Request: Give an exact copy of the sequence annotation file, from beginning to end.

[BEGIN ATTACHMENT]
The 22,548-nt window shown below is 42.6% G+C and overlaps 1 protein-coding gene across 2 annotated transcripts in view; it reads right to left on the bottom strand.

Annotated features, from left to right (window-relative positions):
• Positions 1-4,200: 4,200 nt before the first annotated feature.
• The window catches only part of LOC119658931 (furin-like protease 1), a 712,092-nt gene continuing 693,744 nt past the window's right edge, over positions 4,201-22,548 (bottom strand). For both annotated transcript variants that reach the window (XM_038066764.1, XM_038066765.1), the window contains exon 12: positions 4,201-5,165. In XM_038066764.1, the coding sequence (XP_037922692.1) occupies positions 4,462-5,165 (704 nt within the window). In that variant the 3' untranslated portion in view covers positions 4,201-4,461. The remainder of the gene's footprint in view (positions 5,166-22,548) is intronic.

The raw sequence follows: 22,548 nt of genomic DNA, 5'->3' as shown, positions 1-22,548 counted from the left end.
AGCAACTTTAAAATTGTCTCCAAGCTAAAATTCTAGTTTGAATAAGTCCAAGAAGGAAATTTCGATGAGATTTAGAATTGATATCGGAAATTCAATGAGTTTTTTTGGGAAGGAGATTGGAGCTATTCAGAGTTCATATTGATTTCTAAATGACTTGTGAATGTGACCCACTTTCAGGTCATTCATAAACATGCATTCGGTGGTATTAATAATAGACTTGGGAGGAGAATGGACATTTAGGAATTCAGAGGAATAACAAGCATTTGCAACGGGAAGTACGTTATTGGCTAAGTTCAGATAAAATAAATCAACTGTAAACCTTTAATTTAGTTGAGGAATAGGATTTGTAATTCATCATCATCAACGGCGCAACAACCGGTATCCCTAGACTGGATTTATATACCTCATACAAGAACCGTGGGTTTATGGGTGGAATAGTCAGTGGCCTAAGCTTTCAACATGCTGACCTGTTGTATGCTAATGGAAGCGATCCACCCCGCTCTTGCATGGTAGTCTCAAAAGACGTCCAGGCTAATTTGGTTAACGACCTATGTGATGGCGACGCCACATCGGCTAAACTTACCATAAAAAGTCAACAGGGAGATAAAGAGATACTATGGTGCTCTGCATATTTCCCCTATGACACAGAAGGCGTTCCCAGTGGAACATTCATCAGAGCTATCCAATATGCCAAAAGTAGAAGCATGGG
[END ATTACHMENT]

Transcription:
The 22,548-nt window shown below is 42.6% G+C and overlaps 1 protein-coding gene across 2 annotated transcripts in view; it reads right to left on the bottom strand.

Annotated features, from left to right (window-relative positions):
• Positions 1-4,200: 4,200 nt before the first annotated feature.
• The window catches only part of LOC119658931 (furin-like protease 1), a 712,092-nt gene continuing 693,744 nt past the window's right edge, over positions 4,201-22,548 (bottom strand). For both annotated transcript variants that reach the window (XM_038066764.1, XM_038066765.1), the window contains exon 12: positions 4,201-5,165. In XM_038066764.1, the coding sequence (XP_037922692.1) occupies positions 4,462-5,165 (704 nt within the window). In that variant the 3' untranslated portion in view covers positions 4,201-4,461. The remainder of the gene's footprint in view (positions 5,166-22,548) is intronic.

The raw sequence follows: 22,548 nt of genomic DNA, 5'->3' as shown, positions 1-22,548 counted from the left end.
AGCAACTTTAAAATTGTCTCCAAGCTAAAATTCTAGTTTGAATAAGTCCAAGAAGGAAATTTCGATGAGATTTAGAATTGATATCGGAAATTCAATGAGTTTTTTTGGGAAGGAGATTGGAGCTATTCAGAGTTCATATTGATTTCTAAATGACTTGTGAATGTGACCCACTTTCAGGTCATTCATAAACATGCATTCGGTGGTATTAATAATAGACTTGGGAGGAGAATGGACATTTAGGAATTCAGAGGAATAACAAGCATTTGCAACGGGAAGTACGTTATTGGCTAAGTTCAGATAAAATAAATCAACTGTAAACCTTTAATTTAGTTGAGGAATAGGATTTGTAATTCATCATCATCAACGGCGCAACAACCGGTATCCCTAGACTGGATTTATATACCTCATACAAGAACCGTGGGTTTATGGGTGGAATAGTCAGTGGCCTAAGCTTTCAACATGCTGACCTGTTGTATGCTAATGGAAGCGATCCACCCCGCTCTTGCATGGTAGTCTCAAAAGACGTCCAGGCTAATTTGGTTAACGACCTATGTGATGGCGACGCCACATCGGCTAAACTTACCATAAAAAGTCAACAGGGAGATAAAGAGATACTATGGTGCTCTGCATATTTCCCCTATGACACAGAAGGCGTTCCCAGTGGAACATTCATCAGAGCTATCCAATATGCCAAAAGTAGAAGCATGGG